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2020 Tokyo Olympics coverage

Japan, Australia to meet for first event of Tokyo Games

2020 Games begin as Japan, Australia take the field

Olympics-Japan win softball opener as Games ‘of hope’ begin

Olympics-Softball-Japan, rivals dominate their openers as Games action begins

Softball-Italy draws fuel from late coach, seeks first medal – Reuters News

U.S. beats Canada as Abbott strikes out nine

Softball-Skippy the kangaroo will miss Fukushima

Olympic softballers hunt roaming bear, no luck finding it so far

Softball-Japan, U.S. off to 2-0 start as action wraps in Fukushima

Mexico to replace two pitchers after positive COVID-19 tests -coach

Olympics-Softball-Mexico to take on U.S. in clash of familiar foes – and fiancees

Canada seize on Australian gaffes in 7-1 win

Softball-Battle for gold looks down to Japan, U.S., Canada

U.S. overcome Aussie youngster in extra frame to win 2-1

One curve ends gold chase for Canada pitcher out of retirement

Softball-Japan toast Canada in extra frame to set up final with U.S.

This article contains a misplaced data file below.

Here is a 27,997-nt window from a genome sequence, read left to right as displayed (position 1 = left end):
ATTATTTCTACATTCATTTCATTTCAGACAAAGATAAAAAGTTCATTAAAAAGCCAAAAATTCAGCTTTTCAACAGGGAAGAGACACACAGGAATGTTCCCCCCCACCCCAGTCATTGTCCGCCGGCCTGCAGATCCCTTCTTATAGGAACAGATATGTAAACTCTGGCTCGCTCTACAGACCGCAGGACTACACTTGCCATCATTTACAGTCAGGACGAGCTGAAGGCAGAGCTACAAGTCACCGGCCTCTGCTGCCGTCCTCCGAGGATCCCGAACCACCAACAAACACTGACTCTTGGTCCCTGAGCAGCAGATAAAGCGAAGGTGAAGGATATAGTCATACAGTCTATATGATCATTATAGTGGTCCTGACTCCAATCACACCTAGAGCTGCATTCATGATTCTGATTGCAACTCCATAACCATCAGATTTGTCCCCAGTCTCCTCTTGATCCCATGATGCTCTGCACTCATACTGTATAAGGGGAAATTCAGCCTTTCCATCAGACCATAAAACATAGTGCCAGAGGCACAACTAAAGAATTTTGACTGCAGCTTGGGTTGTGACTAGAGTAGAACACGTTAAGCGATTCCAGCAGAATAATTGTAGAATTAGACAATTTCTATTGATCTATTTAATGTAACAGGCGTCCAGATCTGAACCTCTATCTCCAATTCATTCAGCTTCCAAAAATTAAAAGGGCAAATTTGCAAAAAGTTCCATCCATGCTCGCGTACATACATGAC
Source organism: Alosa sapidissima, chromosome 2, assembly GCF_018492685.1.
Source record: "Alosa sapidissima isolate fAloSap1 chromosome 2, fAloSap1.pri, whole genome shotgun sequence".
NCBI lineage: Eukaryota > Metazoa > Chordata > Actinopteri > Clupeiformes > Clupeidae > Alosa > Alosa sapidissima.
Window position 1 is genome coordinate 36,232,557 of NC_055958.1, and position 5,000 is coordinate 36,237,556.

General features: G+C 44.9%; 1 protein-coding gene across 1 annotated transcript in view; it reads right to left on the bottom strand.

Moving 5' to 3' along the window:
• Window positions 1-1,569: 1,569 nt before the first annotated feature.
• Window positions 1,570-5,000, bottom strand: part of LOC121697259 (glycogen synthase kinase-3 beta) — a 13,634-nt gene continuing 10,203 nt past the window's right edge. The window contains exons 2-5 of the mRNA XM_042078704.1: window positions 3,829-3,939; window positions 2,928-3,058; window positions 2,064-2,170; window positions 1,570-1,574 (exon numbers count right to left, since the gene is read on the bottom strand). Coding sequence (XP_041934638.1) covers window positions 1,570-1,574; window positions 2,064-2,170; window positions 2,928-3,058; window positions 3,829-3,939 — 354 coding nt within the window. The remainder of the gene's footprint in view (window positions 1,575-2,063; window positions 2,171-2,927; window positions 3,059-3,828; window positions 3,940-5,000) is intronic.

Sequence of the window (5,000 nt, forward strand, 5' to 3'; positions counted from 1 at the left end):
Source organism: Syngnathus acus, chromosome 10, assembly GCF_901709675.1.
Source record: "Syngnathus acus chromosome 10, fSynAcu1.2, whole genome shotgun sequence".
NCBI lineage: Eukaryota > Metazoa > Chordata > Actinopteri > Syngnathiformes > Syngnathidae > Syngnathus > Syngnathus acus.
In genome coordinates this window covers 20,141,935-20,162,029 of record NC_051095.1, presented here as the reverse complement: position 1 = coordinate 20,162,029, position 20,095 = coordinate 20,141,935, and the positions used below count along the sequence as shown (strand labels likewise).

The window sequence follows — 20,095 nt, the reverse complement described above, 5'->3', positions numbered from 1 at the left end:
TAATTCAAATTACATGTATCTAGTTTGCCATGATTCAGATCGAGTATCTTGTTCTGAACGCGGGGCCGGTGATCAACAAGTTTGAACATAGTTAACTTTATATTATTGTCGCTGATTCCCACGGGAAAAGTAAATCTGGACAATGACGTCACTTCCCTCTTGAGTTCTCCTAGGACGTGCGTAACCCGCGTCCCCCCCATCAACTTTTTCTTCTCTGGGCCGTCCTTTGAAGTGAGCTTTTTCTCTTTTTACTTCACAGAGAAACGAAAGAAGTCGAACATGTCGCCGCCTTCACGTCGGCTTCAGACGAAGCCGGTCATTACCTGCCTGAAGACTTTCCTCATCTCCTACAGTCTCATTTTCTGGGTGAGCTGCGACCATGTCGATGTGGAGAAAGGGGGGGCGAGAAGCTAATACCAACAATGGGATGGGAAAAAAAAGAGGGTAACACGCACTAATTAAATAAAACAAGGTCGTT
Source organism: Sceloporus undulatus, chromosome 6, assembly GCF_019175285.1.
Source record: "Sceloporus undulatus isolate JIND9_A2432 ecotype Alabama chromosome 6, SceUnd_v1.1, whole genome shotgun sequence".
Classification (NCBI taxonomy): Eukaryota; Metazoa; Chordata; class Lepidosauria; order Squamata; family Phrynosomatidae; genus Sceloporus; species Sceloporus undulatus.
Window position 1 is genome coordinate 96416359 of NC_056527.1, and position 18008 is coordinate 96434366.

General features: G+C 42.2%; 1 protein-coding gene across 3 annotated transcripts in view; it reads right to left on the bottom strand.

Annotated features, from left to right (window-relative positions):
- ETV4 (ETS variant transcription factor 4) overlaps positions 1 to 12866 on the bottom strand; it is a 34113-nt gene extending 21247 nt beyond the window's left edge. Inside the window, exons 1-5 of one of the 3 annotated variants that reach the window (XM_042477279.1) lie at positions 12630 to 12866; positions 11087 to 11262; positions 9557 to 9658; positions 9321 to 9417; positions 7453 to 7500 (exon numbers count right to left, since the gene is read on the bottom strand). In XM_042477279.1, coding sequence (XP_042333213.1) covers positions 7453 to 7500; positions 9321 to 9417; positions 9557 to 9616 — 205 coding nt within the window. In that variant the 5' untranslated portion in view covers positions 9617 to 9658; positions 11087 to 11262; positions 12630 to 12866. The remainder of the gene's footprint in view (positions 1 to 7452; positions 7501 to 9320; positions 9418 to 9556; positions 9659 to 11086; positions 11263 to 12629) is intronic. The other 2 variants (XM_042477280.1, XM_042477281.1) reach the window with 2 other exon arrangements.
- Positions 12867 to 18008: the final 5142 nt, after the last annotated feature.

U.S. stage late comeback over Japan in tune-up before gold match

No fans? Bronze-chasing Canada pitcher has family on hand

Surfing medals to be decided early, softball in focus as storm churns off Japan

Softball-Mexico down Australia, head to bronze game with Canada

Gen Z debut in Tokyo but will they be back for Los Angeles?

Storm remains threat, bringing rain as it lurks off coast

Softball-Japan shuts down USA to win gold; Canada take bronze  

Japan pip Dominican team 4-3 at the last to open Games’ baseball play

Late rally lifts Japan over Dominican team to open Games’ baseball play

South Koreans strike in extra inning for comeback win over Israel

Soaring heart rates laid bare on TV as archers okay new tech

One-time MLB vets lift Dominican Republic over Mexico 1-0

U.S. thrash Israel 8-1, Dominican Republic down Mexico

‘Best ball in the world’ gets mud bath, gloved treatment

Baseball-Japan slug Mexico 7-4 to advance to quarter-finals

U.S. beat S.Korea to make quarter-finals with Japan

Cute bullpen cart gets mixed player reviews

U.S. pitcher woke to 2 a.m. call of trade to Twins

Israel pounds Mexico out of Tokyo 2020 in 12-5 battering

Umpires feel the heat in longest, hottest game

Foul-ball watchdogs sound their sirens, though few around to hear

Mexico ousted, Dominican Republic get second chance

South Korea smashes Israel 11-1 to advance to final four

Japan, South Korea clinch spots in final four

Boston Red Sox minor leaguers making a difference at Games

Double lives: athletes split time between work and sport

Dominican Republic snap Israel dream in strange 7-6 victory

Dominican Republic rallies past Israel to advance to medal game

Israel’s dejected U.S.-born stars hope to inspire native heroes to fill their cleats